armored assets were deployed to assist the PNP if called upon or if
there were uniformed AFP members joining the rallies.

FORMER PRESIDENT RAMOS WARNS ABOUT "CORRUPT OFFICIALS"
--------------------------------------------- ---------

5. (SBU) Speaking in an EDSA anniversary kick-off ceremony attended
by President Arroyo on February 22, respected former President Fidel
Ramos, an Arroyo ally who played a pivotal role in the overthrow of
Marcos and is considered a weathervane of public opinion, warned
about "corrupt officials" and stressed that "greed, corruption and
apathy" -- sins which precipitated the first people power revolution
in 1986 -- are back. "History might yet call us to come together

MANILA 00000483 002 OF 002


once again to offer our lives and fortunes on the altar of our civic
ideals." The former President has been a pillar of support to
President Arroyo during a series of political crises.

SENATE PRESIDENT VILLAR CALLS FOR IMPEACHMENT
---------------------------------------------

6. (SBU) Shortly after President Arroyo's admission on February 23
that there were "irregularities" in a $329 million national
broadband contract with Chinese firm ZTE (ref A), Senate President
Manuel Villar argued that her signing of the contract constituted an
impeachable offense. Senator Aquilino Pimentel said he would urge
the Senate to examine Arroyo's statements for possible violation of
anti-graft laws. President Arroyo has thus far survived three
impeachment attempts in the House of Representatives, the last one
in July 2007. By law, the earliest an impeachment complaint can be
filed against her is July 2008. The Constitution prohibits the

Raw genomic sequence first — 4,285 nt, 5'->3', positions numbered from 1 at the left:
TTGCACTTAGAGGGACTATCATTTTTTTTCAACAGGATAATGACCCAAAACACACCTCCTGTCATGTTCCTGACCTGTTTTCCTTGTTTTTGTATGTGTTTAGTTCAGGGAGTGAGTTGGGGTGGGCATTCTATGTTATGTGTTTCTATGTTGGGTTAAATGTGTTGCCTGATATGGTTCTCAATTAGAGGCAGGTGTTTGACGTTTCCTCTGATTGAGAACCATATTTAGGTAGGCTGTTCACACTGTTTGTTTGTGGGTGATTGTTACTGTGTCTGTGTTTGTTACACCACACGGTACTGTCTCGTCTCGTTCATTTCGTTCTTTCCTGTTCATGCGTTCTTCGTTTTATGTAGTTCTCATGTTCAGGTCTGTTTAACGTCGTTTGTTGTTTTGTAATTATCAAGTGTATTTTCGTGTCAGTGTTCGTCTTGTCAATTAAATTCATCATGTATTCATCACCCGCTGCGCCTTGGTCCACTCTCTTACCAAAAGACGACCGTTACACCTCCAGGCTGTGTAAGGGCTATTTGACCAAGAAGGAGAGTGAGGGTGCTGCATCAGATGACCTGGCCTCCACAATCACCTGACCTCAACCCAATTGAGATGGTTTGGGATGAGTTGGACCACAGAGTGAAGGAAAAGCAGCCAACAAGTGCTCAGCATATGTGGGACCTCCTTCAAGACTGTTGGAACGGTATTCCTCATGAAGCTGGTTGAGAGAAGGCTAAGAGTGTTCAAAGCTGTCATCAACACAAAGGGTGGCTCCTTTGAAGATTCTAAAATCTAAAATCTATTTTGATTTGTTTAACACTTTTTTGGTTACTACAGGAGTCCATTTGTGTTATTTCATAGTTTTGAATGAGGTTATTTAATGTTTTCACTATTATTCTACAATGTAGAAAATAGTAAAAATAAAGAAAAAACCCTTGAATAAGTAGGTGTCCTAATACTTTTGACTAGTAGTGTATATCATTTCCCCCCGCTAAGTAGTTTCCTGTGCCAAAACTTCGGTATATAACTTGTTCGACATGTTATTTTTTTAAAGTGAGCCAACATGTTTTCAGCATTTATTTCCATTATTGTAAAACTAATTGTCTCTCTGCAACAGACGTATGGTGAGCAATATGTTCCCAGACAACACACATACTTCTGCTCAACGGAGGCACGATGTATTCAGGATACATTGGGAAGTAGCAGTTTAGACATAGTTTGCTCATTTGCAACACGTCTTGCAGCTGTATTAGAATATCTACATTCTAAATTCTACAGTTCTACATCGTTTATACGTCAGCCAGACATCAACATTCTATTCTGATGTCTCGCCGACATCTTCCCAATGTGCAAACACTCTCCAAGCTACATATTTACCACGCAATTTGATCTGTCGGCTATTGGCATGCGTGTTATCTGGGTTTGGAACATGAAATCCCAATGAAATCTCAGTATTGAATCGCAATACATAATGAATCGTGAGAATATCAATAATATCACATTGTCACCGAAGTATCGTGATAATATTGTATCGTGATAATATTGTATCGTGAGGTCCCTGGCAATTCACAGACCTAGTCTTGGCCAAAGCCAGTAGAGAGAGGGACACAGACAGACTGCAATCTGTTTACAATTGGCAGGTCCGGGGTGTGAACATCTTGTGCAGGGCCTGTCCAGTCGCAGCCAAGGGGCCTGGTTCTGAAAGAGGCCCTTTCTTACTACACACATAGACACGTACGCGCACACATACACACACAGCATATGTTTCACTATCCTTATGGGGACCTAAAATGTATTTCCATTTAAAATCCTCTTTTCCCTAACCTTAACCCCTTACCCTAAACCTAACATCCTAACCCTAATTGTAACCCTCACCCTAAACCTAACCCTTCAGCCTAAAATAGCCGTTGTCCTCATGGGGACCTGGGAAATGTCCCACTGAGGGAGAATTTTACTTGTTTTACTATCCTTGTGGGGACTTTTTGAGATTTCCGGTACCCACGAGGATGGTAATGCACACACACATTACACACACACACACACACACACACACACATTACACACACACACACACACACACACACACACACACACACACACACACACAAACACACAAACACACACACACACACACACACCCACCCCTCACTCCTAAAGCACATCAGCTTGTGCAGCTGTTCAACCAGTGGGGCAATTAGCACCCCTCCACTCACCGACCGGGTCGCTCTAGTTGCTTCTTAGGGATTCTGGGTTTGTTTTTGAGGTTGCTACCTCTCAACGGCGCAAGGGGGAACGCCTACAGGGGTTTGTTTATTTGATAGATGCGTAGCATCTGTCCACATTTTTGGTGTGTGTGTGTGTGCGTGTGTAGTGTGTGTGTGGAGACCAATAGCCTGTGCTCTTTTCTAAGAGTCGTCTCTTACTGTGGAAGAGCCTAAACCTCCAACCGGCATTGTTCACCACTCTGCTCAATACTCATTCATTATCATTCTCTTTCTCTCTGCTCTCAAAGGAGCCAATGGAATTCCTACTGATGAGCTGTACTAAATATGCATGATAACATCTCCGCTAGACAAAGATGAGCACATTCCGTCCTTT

filing of more than one impeachment complaint within a one-year
period.

ON THE FRINGES: SNAP ELECTIONS, CARETAKER PRESIDENT
--------------------------------------------- ------

7. (SBU) Independent Representative Eduardo Nonato Joson filed a
bill calling for snap elections, believing that the option would
prevent "anarchists and opportunists from taking advantage of the
present crisis." However, the proposal will likely not fly in the
pro-administration chamber. For his part, former President Estrada
appealed to the military to support the people's call for the
President to resign but rejected a military takeover. He offered to
become "caretaker President" in the event the President's seat is
vacated.

PRESIDENT ARROYO: "I WILL LEAVE IN 2010"
----------------------------------------

8. (SBU) Over the last few days, President Arroyo brushed aside
calls for her resignation and visited typhoon-ravaged areas of the
country, projecting a business-as-usual demeanor. She reiterated
that, in keeping with the Constitution, she would not resign but
would step down when she finishes her term in 2010 and strive "to
promote reforms so that I could leave a stronger country to my
successor." Referring to the People Power movements that brought
down Presidents Marcos and Estrada, Arroyo said: "The world embraced
EDSA I in 1986. The world tolerated EDSA II. The world will not
forgive an EDSA III."

9. (SBU) On the same day, First Gentleman Mike Arroyo, who was
seriously implicated in the ZTE scandal, left for Hong Kong for "an
acupuncture treatment" after the Ombudsman began an investigation on
the ZTE controversy. Summoned to its opening hearing, the First
Gentleman sent his lawyer to represent him. Malacanang Palace,
however, assured that he will testify if his medical condition
allows it.

COMMENT
-------

10. (SBU) President Arroyo's statement that the world would not
forgive another popular revolt, while self-serving, carried a
fundamental truth. Another people power revolution would make a
habit of changing presidents between elections, through
constitutionally-questionable means, with negative implications for
political and economic stability, including foreign investment that
the Philippines needs to sustain current economic growth. The
Presidential elections in 2010 act as a brake on efforts to oust
President Arroyo, since several politically powerful senators are
candidates, and believe their chances are best served if President
Arroyo completes her term. Despite outrage at corruption scandals
among segments of the political class, the general public is not
energized.

Visit Embassy Manila's Classified SIPRNET website:
http://www.state.sgov.gov/p/eap/manila/index. cfm

You can also access this site through the State Department's
Classified SIPRNET website: http://www.state.sgov.gov

KENNEY